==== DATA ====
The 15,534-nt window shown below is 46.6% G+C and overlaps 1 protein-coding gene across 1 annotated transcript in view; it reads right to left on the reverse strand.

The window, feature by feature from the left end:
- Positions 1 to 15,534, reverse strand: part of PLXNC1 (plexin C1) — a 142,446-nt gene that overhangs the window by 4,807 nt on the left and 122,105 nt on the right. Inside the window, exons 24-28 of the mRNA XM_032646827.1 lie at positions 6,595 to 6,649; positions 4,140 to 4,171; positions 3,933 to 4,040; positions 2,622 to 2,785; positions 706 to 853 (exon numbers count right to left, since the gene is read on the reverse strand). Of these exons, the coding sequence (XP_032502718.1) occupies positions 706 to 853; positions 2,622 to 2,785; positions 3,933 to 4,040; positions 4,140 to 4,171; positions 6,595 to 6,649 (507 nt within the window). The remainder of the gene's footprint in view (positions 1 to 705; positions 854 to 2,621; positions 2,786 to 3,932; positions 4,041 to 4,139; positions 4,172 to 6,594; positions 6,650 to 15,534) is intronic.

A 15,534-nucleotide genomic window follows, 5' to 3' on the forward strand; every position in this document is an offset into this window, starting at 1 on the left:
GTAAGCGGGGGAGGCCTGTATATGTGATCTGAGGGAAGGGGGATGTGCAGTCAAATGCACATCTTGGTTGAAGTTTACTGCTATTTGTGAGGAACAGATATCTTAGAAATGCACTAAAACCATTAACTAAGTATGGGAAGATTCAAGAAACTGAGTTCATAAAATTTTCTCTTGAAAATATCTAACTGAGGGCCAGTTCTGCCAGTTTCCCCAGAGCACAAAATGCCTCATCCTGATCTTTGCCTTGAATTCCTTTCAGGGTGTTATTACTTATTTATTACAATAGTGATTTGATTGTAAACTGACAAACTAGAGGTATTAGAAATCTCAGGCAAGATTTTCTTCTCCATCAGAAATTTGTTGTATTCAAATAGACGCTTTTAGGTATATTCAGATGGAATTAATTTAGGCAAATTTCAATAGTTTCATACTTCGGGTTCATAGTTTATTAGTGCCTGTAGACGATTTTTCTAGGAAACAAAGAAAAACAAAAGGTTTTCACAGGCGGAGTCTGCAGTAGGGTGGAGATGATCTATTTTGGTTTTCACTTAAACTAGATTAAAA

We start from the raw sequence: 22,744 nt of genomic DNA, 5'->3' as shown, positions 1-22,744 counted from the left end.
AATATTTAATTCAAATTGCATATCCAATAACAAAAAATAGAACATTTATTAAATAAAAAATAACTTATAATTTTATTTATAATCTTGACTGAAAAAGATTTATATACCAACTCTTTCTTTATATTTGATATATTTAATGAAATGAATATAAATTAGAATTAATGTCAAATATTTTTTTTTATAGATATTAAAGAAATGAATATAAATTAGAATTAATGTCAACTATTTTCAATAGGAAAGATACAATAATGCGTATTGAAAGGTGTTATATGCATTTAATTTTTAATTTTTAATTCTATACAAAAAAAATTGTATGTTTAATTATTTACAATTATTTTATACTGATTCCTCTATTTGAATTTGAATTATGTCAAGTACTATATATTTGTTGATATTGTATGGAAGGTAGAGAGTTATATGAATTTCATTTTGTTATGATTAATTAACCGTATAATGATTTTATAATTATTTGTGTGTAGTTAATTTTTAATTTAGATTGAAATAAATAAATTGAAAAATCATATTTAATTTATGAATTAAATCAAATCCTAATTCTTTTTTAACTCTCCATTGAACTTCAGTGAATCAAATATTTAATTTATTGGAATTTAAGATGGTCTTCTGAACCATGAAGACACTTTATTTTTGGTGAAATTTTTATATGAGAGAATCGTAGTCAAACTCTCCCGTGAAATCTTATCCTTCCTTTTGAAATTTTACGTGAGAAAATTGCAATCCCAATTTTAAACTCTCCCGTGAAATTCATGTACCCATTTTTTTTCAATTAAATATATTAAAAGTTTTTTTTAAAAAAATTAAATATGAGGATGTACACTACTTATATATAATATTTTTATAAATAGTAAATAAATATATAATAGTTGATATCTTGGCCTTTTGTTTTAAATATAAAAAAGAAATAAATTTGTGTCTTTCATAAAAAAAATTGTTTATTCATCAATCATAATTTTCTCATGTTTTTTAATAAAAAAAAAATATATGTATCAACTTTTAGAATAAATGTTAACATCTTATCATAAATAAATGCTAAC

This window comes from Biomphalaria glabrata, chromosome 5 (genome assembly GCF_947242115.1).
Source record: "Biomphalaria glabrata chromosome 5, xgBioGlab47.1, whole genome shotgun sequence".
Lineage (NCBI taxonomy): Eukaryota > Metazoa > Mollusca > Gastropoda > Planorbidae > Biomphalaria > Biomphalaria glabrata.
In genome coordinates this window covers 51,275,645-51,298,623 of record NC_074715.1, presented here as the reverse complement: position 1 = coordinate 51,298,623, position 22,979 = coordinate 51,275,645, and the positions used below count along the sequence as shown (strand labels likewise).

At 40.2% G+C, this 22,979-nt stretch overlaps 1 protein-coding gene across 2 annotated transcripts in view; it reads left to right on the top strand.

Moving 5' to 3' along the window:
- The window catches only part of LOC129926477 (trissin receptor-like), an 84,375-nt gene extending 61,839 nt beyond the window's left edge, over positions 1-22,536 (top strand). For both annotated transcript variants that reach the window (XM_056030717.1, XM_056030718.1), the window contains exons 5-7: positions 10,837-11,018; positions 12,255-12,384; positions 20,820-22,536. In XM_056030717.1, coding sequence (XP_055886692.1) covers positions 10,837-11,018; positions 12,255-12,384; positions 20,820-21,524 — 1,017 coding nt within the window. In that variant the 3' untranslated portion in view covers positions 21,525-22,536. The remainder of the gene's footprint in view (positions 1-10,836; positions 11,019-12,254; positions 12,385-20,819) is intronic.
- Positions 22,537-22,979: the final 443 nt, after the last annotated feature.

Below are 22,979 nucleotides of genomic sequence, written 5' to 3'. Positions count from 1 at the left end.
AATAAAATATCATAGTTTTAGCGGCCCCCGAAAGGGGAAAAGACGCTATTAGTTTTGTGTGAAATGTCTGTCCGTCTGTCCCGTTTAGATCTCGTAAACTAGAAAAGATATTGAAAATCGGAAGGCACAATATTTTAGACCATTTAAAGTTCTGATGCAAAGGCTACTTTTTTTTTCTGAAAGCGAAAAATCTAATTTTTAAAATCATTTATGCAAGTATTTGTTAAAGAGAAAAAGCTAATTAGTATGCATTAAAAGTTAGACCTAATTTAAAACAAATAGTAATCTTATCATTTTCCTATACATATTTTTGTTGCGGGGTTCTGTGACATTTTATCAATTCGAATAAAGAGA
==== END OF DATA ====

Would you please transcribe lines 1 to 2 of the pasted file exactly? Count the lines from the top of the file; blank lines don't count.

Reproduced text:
The 15,534-nt window shown below is 46.6% G+C and overlaps 1 protein-coding gene across 1 annotated transcript in view; it reads right to left on the reverse strand.

The window, feature by feature from the left end: